In 1905, Norwegian explorer Roald Amundsen completed the first ever transit of the fabled Northwest Passage, culminating a centuries long quest that had claimed ships and lives. Amundsen\'s feat was one of many human achievements in the first decade of the new century, and a landmark in the history exploration. Amundsen\'s voyage was preceded by the controversial North Pole expedition of Robert Peary, another long sought prize of explorers.
Albert Einstein worked in the Swiss Patent Office in 1905. What was the new world of technology that a patent examiner would have confronted in the young century? Robert Friedel, historian of technology and author of several books on inventions of this period shows why this period a century ago was as exciting and disorienting an age of technological change as our own--maybe even more so!
At the turn of the century, numerous figures were attempting to form a new unitary science of psychology, modelled on how they imagined sciences like physics and chemistry functioned, with the discovery of universal laws and discoverers who would be proclaimed to be on the scale of Copernicus and Newton. It was intended that the formation of this new science would be nothing less than the completion of the scientific revolution, and that as a consequence, it would transform psychiatry, psychotherapy, the human sciences and indeed, all walks of life.
Few, if any, papers have attracted as much attention as Einsteins June paper on the Special Theory of Relativity and no equation of physics has become part of common discourse except for the equation Einstein presented in his September paper: E = mc2. The concepts of space and time are ubiquitous in physics and, since the Special Theory of Relativity fundamentally altered these concepts, the impact of the June paper on physics has been pervasive.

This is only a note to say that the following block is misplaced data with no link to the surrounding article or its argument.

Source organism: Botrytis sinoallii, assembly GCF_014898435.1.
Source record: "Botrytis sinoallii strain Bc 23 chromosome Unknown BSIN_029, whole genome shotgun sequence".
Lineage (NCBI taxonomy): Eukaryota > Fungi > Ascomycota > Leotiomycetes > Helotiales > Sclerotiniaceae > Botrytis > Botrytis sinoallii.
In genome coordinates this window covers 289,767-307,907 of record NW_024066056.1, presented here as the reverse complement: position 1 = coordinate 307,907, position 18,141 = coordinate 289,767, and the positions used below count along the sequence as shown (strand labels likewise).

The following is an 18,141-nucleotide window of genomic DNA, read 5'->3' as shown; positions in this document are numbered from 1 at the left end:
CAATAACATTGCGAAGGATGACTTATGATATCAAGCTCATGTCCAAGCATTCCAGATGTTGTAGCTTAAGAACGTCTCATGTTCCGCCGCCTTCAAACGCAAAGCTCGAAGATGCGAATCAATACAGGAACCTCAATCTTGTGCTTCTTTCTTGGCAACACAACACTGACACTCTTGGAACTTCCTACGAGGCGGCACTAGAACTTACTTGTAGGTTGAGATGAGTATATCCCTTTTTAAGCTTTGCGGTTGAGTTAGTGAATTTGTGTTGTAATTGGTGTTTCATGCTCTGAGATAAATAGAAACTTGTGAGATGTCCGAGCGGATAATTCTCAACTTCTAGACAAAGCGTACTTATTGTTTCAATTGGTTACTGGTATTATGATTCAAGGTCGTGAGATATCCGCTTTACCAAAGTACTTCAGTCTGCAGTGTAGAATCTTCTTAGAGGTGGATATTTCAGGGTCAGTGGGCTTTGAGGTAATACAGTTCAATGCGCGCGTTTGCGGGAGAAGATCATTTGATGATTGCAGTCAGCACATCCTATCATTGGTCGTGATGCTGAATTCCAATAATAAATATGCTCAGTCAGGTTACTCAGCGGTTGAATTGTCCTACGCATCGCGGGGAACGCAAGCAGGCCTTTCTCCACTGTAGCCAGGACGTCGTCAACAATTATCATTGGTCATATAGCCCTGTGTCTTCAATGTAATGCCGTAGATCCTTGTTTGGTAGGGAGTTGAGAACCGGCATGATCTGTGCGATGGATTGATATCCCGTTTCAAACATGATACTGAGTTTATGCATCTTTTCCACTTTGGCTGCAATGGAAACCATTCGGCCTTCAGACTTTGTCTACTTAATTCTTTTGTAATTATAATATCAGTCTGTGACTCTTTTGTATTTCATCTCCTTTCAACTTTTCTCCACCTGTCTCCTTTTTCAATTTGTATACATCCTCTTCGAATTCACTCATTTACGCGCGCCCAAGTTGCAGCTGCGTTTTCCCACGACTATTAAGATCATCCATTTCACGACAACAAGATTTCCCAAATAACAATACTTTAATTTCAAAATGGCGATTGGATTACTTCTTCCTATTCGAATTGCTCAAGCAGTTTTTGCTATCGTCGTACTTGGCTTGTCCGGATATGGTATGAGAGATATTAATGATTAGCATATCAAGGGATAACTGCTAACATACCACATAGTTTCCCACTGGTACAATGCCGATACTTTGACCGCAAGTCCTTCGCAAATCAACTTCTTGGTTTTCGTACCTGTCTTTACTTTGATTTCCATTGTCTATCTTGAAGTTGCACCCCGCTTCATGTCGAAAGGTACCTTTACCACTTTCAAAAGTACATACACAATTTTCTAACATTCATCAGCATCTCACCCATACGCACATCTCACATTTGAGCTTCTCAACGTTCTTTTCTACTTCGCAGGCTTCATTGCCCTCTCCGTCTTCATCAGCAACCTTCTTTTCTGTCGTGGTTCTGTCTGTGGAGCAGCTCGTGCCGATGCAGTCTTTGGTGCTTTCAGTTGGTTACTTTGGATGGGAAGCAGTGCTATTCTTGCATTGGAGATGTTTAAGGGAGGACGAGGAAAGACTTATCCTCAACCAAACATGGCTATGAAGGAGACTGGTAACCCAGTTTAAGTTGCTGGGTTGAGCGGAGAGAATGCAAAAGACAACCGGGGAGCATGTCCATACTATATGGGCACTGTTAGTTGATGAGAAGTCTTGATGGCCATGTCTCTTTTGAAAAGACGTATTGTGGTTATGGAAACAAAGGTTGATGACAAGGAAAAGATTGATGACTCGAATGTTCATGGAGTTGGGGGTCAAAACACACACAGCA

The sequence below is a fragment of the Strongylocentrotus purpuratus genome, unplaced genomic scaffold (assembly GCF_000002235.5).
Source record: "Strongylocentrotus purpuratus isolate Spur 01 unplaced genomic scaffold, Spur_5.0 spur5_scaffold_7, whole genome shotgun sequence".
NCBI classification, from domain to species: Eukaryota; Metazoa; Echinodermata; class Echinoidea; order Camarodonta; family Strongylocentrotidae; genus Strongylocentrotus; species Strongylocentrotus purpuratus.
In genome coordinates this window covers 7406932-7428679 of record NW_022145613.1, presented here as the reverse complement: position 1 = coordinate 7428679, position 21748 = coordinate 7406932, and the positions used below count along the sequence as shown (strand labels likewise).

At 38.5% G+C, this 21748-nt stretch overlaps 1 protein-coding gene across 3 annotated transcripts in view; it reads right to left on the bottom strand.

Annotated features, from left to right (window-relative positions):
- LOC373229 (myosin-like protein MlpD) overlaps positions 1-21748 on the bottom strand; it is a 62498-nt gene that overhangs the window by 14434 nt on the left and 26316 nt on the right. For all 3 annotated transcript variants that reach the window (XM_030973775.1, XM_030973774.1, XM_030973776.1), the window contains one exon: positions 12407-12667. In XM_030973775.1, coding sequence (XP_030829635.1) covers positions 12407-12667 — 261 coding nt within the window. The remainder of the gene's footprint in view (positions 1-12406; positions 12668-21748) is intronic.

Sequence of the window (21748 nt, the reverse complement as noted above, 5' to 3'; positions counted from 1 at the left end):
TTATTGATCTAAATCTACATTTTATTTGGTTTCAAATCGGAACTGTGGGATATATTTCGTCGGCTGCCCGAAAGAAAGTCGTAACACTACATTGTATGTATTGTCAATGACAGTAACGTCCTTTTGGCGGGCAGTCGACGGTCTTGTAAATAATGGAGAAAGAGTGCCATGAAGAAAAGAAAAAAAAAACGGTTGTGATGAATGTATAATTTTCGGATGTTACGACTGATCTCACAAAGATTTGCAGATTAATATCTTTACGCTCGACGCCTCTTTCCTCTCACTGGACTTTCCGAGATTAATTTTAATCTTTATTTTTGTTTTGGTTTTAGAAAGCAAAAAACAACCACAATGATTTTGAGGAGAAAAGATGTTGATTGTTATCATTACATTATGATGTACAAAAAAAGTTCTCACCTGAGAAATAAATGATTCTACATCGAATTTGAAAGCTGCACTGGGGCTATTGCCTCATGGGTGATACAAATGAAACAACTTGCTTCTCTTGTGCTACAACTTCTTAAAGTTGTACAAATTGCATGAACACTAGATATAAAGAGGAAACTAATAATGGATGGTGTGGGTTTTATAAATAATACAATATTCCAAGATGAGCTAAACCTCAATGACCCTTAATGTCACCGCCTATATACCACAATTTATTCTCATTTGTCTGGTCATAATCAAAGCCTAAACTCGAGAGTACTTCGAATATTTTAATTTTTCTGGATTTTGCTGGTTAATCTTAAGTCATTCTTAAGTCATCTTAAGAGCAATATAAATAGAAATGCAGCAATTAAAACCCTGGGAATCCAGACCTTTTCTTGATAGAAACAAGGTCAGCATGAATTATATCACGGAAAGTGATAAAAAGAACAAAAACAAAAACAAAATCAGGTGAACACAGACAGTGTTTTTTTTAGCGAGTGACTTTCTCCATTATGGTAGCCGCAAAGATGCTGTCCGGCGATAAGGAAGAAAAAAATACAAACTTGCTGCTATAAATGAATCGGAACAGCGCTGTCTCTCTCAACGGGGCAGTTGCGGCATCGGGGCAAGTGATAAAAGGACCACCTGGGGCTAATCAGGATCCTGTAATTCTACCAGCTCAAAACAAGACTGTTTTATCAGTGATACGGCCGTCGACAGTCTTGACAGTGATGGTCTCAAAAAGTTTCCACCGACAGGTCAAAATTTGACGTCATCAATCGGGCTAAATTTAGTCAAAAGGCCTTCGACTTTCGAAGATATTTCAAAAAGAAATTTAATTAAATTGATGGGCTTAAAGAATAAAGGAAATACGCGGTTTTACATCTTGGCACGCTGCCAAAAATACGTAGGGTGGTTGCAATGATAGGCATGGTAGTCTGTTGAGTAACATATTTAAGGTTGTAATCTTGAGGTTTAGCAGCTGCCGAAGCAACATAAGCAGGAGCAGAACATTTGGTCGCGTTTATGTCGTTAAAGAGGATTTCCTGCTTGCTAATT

This talk will take you on a tour through the mind of Albert Einstein, focussing on his discoveries of 1905 and the vital role his theories play in many of today\'s technologies.
In 1905, there were prominent scientists who did not believe in atoms. Einstein did. His April and May papers were motivated in part to support the concept of atoms. The April paper, Einsteins dissertation and one of his most cited papers, shows how the dimensions of a sugar molecule, suspended in water, can be determined. His method had many practical applications, hence the citations. In the May paper, a pollen particle took the place of a sugar molecule. For decades, the irregular, zig-zagging motion of pollen particles was a mystery.
Einsteins March paper, the only paper that Einstein himself called revolutionary, directly challenged the firm beliefs of all physicists. With compelling evidence in their support, physicists regarded the nature of light as a closed chapter: light was a continuous electromagnetic wave. Einstein countered this entrenched belief with the claim that light was a stream of discontinuous, isolated particles. The age-old conundrum of continuity vs. discontinuity was again called into play.
Just who was Albert Einstein? And what did he achieve? This talk will introduce some of his amazing discoveries and examine where curiosity can lead you.